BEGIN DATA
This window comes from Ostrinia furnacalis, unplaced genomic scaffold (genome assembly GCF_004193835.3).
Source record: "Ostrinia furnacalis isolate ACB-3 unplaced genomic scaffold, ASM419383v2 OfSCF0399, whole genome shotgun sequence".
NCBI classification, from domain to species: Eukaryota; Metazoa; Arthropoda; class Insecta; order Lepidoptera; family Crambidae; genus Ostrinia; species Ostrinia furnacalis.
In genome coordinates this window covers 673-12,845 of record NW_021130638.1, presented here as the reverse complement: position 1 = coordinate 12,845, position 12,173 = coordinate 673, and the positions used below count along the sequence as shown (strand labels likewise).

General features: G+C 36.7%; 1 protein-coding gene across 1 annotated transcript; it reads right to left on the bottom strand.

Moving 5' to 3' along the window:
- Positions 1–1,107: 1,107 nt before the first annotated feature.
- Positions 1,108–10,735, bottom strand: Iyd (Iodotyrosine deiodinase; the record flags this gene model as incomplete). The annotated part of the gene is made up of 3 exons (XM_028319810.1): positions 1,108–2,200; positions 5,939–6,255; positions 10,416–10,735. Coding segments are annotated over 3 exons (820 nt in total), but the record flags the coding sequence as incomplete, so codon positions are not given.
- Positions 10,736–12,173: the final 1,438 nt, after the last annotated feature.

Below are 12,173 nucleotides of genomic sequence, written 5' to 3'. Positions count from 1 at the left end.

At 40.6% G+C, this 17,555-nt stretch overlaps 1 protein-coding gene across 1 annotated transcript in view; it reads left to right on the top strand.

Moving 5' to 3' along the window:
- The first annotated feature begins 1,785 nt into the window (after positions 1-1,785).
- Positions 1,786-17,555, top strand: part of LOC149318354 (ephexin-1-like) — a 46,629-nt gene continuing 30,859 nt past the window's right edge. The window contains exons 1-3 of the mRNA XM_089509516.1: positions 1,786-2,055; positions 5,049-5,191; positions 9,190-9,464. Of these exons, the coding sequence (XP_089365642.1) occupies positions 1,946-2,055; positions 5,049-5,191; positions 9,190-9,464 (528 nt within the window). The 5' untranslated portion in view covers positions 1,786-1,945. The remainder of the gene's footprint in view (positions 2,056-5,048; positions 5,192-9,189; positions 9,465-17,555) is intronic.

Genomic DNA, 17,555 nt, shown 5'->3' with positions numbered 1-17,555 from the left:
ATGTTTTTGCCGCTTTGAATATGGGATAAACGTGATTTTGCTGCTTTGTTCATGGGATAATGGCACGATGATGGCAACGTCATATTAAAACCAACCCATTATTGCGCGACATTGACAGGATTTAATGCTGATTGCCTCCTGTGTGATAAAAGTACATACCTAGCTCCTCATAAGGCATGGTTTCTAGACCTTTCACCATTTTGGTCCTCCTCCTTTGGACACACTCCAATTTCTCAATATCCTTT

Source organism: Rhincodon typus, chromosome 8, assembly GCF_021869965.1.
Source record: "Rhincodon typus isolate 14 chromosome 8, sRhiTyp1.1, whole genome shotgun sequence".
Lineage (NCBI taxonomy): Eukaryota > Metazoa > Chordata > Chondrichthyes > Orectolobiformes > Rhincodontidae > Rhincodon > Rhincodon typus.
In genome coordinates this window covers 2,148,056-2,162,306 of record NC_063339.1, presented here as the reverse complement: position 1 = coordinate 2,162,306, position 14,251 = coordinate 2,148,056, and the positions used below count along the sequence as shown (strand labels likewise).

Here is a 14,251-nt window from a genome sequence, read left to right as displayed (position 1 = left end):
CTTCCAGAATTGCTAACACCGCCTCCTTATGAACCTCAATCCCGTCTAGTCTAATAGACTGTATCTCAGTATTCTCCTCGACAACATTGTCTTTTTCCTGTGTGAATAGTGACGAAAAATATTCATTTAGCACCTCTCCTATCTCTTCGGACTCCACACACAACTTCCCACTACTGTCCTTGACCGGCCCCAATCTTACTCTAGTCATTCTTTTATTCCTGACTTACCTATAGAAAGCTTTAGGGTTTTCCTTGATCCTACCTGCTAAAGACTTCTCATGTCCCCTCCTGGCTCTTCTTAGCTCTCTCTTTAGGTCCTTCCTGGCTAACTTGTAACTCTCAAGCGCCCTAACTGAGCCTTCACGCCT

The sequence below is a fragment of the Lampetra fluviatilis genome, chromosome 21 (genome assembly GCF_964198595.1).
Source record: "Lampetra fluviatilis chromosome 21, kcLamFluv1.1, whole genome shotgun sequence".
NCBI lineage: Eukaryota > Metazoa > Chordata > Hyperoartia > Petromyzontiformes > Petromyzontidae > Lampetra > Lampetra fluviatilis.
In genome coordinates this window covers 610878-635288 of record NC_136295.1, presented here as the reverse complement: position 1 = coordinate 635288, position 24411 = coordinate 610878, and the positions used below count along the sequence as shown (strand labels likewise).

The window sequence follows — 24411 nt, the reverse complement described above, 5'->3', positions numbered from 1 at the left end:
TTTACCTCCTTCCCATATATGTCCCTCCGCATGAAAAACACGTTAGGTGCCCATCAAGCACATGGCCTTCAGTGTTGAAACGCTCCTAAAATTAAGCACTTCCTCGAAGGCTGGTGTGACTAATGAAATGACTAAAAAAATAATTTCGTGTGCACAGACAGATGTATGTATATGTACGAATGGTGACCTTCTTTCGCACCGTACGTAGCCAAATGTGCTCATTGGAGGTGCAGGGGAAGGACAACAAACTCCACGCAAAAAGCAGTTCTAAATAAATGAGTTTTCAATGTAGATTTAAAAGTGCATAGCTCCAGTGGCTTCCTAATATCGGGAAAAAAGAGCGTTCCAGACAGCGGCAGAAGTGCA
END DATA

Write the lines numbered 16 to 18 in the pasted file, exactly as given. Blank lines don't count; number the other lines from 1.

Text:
ATGTTTTTGCCGCTTTGAATATGGGATAAACGTGATTTTGCTGCTTTGTTCATGGGATAATGGCACGATGATGGCAACGTCATATTAAAACCAACCCATTATTGCGCGACATTGACAGGATTTAATGCTGATTGCCTCCTGTGTGATAAAAGTACATACCTAGCTCCTCATAAGGCATGGTTTCTAGACCTTTCACCATTTTGGTCCTCCTCCTTTGGACACACTCCAATTTCTCAATATCCTTT

Source organism: Rhincodon typus, chromosome 8, assembly GCF_021869965.1.
Source record: "Rhincodon typus isolate 14 chromosome 8, sRhiTyp1.1, whole genome shotgun sequence".